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Food neophobia and mealtime food consumption in 4-5 year old children.

Cooke, L; Carnell, S; Wardle, J; (2006) Food neophobia and mealtime food consumption in 4-5 year old children. International Journal of Behavioral Nutrition and Physical Activity , 3 (1) , Article 14. 10.1186/1479-5868-3-14. Green open access

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Background: Previous research has documented a negative association between maternal report of child food neophobia and reported frequency of consumption of fruit, vegetables, and meat. This study aimed to establish whether neophobia is associated with lower intake of these food types in naturalistic mealtime situations. Methods: One hundred and nine parents of 4–5 year olds completed questionnaires which included a six-item version of the Child Food Neophobia Scale (CFNS). The children took part in a series of 3 test lunch meals at weekly intervals at school at which they were presented with: chicken, cheese, bread, cheese crackers, chocolate biscuits, grapes and tomatoes or carrot sticks. Food items served to each child were weighed before and after the meal to assess total intake of items in four categories: Fruit and vegetables, Protein foods, Starchy foods and Snack foods. Pearson Product Moment Correlations and independent t tests were performed to examine associations between scores on the CFNS and consumption during lunches. Results: Neophobia was associated with lower consumption of fruit and vegetables, protein foods and total calories, but there was no association with intake of starch or snack foods. Conclusion: These results support previous research that has suggested that neophobia impacts differentially on consumption of different food types. Specifically it appears that children who score highly on the CFNS eat less fruit, vegetables and protein foods than their less neophobic peers. Attempts to increase intake of fruit, vegetables and protein might usefully incorporate strategies known to reduce the neophobic response.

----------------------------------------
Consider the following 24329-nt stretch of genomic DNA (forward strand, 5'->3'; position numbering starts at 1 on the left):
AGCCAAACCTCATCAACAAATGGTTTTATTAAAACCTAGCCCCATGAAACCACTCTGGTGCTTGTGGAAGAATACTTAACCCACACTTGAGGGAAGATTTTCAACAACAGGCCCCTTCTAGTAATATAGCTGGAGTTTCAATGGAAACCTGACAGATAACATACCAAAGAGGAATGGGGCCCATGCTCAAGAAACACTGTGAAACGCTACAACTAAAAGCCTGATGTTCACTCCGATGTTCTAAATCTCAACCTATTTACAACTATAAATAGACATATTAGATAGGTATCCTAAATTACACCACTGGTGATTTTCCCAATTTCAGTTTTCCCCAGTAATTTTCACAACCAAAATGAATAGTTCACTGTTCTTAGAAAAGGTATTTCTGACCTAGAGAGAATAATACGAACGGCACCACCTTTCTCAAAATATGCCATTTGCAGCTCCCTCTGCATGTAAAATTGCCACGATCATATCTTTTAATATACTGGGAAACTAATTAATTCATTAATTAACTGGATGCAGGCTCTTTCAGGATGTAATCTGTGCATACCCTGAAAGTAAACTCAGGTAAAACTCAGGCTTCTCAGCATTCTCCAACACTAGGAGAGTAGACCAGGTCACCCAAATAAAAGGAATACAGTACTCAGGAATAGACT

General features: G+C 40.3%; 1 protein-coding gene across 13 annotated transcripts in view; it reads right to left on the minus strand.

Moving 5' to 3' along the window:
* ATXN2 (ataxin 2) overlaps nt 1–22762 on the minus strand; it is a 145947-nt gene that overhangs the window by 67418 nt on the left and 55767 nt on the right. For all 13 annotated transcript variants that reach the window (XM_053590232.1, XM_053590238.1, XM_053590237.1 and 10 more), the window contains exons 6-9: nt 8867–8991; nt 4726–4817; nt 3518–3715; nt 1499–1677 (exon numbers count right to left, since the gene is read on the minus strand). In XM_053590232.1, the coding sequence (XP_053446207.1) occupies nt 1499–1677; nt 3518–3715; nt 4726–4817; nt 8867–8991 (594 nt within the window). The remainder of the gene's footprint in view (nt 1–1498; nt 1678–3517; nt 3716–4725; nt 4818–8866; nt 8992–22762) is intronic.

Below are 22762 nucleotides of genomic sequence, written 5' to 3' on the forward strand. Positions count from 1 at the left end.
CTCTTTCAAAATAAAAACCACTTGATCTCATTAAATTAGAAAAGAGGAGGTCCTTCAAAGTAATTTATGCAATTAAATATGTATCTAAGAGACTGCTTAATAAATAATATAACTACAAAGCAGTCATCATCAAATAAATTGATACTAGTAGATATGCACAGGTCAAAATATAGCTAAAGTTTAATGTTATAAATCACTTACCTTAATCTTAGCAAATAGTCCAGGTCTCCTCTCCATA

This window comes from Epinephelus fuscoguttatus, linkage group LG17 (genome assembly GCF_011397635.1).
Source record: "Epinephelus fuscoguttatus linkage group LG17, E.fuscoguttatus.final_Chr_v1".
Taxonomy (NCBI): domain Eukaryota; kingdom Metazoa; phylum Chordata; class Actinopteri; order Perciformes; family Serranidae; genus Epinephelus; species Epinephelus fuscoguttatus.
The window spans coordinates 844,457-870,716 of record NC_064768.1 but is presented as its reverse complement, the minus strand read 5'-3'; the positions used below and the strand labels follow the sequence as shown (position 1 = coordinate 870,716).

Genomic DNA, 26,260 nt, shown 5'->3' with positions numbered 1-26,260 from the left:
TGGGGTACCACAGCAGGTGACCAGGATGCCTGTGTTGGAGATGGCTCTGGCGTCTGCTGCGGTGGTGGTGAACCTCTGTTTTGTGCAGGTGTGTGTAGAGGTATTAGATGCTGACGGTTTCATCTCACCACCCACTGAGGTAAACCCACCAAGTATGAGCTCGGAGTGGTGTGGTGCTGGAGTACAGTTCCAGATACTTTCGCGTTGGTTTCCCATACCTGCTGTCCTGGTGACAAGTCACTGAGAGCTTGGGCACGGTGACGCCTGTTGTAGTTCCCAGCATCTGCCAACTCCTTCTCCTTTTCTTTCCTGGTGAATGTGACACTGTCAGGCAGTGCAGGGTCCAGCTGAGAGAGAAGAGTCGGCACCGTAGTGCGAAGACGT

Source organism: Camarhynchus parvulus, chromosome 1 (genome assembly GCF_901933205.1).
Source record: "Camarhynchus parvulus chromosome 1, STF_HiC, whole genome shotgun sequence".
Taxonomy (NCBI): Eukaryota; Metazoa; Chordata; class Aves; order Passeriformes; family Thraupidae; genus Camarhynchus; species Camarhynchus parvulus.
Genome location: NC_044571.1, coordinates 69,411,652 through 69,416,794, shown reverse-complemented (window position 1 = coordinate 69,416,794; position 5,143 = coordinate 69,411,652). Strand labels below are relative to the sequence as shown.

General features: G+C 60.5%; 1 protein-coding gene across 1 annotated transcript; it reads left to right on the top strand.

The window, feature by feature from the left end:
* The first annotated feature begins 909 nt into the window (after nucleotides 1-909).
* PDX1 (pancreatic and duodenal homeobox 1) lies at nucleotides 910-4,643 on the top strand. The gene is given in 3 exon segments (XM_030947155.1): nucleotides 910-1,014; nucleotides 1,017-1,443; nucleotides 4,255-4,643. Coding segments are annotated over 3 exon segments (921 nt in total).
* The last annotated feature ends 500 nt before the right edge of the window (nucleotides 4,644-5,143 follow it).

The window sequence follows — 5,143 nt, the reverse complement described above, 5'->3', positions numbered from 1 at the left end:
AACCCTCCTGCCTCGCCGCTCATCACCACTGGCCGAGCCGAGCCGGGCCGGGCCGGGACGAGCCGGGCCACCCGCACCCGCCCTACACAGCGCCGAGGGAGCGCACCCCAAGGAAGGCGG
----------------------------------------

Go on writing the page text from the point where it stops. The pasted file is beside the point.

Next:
Type: Article
Title: Food neophobia and mealtime food consumption in 4-5 year old children.
Location: England
Open access status: An open access version is available from UCL Discovery
DOI: 10.1186/1479-5868-3-14
Publisher version: http://dx.doi.org/10.1186/1479-5868-3-14
Language: English
Additional information: © 2006 Cooke et al; licensee BioMed Central Ltd. This is an Open Access article distributed under the terms of the Creative Commons Attribution License (http://creativecommons.org/licenses/by/2.0), which permits unrestricted use, distribution, and reproduction in any medium, provided the original work is properly cited. (PMCID: PMC1557859 PMID: 16824218)
UCL classification: UCL
URI: https://discovery.ucl.ac.uk/id/eprint/84409
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